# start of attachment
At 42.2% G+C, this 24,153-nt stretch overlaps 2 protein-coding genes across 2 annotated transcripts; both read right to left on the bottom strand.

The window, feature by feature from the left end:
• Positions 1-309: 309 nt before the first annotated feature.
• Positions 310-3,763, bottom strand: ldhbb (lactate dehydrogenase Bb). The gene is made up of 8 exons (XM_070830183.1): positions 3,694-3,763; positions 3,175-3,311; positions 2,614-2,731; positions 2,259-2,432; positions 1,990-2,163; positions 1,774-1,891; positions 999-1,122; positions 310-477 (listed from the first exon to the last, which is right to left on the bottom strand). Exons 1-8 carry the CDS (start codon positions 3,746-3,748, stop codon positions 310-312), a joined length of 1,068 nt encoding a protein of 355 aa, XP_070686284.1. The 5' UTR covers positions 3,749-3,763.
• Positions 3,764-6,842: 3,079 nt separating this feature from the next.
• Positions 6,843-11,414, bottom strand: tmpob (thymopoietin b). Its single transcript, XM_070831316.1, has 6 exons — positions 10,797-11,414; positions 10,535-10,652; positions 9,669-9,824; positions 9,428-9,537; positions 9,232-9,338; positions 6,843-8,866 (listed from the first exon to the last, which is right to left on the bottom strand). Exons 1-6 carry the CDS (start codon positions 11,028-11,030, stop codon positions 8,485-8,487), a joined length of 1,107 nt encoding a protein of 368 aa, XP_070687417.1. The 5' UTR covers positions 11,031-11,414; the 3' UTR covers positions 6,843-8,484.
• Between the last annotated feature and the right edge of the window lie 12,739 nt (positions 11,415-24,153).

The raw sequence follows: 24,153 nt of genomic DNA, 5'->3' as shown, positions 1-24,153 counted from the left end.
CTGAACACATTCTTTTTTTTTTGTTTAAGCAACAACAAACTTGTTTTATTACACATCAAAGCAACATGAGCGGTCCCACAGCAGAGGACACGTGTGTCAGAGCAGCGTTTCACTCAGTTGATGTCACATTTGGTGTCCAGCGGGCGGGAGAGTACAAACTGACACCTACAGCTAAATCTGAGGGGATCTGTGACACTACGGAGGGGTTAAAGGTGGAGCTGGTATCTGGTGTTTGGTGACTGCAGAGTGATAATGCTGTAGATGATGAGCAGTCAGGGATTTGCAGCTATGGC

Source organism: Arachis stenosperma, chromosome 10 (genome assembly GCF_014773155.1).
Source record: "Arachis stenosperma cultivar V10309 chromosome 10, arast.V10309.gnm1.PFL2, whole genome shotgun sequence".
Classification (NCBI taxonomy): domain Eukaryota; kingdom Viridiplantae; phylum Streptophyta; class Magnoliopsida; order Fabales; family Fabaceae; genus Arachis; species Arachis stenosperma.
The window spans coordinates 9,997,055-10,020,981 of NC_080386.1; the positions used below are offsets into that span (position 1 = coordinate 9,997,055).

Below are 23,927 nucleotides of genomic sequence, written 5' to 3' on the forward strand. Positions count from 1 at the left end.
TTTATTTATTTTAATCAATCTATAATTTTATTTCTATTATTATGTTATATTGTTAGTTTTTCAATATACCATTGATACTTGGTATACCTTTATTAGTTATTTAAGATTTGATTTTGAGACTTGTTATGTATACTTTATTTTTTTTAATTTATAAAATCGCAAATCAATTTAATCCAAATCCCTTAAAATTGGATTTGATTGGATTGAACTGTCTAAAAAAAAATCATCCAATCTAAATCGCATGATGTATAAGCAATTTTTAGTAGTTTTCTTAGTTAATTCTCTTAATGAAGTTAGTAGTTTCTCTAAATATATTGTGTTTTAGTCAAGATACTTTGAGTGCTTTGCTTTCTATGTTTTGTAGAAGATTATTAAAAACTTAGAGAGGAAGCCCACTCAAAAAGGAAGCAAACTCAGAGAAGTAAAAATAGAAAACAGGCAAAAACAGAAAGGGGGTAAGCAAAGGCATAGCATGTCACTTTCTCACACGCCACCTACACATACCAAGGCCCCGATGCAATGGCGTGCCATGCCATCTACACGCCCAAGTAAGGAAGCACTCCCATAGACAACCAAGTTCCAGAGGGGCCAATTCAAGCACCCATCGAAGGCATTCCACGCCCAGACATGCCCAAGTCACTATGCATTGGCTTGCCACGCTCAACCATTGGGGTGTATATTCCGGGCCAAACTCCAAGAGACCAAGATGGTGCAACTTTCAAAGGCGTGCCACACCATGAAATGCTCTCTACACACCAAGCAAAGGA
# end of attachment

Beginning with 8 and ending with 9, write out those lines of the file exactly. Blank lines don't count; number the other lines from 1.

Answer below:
The raw sequence follows: 24,153 nt of genomic DNA, 5'->3' as shown, positions 1-24,153 counted from the left end.
CTGAACACATTCTTTTTTTTTTGTTTAAGCAACAACAAACTTGTTTTATTACACATCAAAGCAACATGAGCGGTCCCACAGCAGAGGACACGTGTGTCAGAGCAGCGTTTCACTCAGTTGATGTCACATTTGGTGTCCAGCGGGCGGGAGAGTACAAACTGACACCTACAGCTAAATCTGAGGGGATCTGTGACACTACGGAGGGGTTAAAGGTGGAGCTGGTATCTGGTGTTTGGTGACTGCAGAGTGATAATGCTGTAGATGATGAGCAGTCAGGGATTTGCAGCTATGGC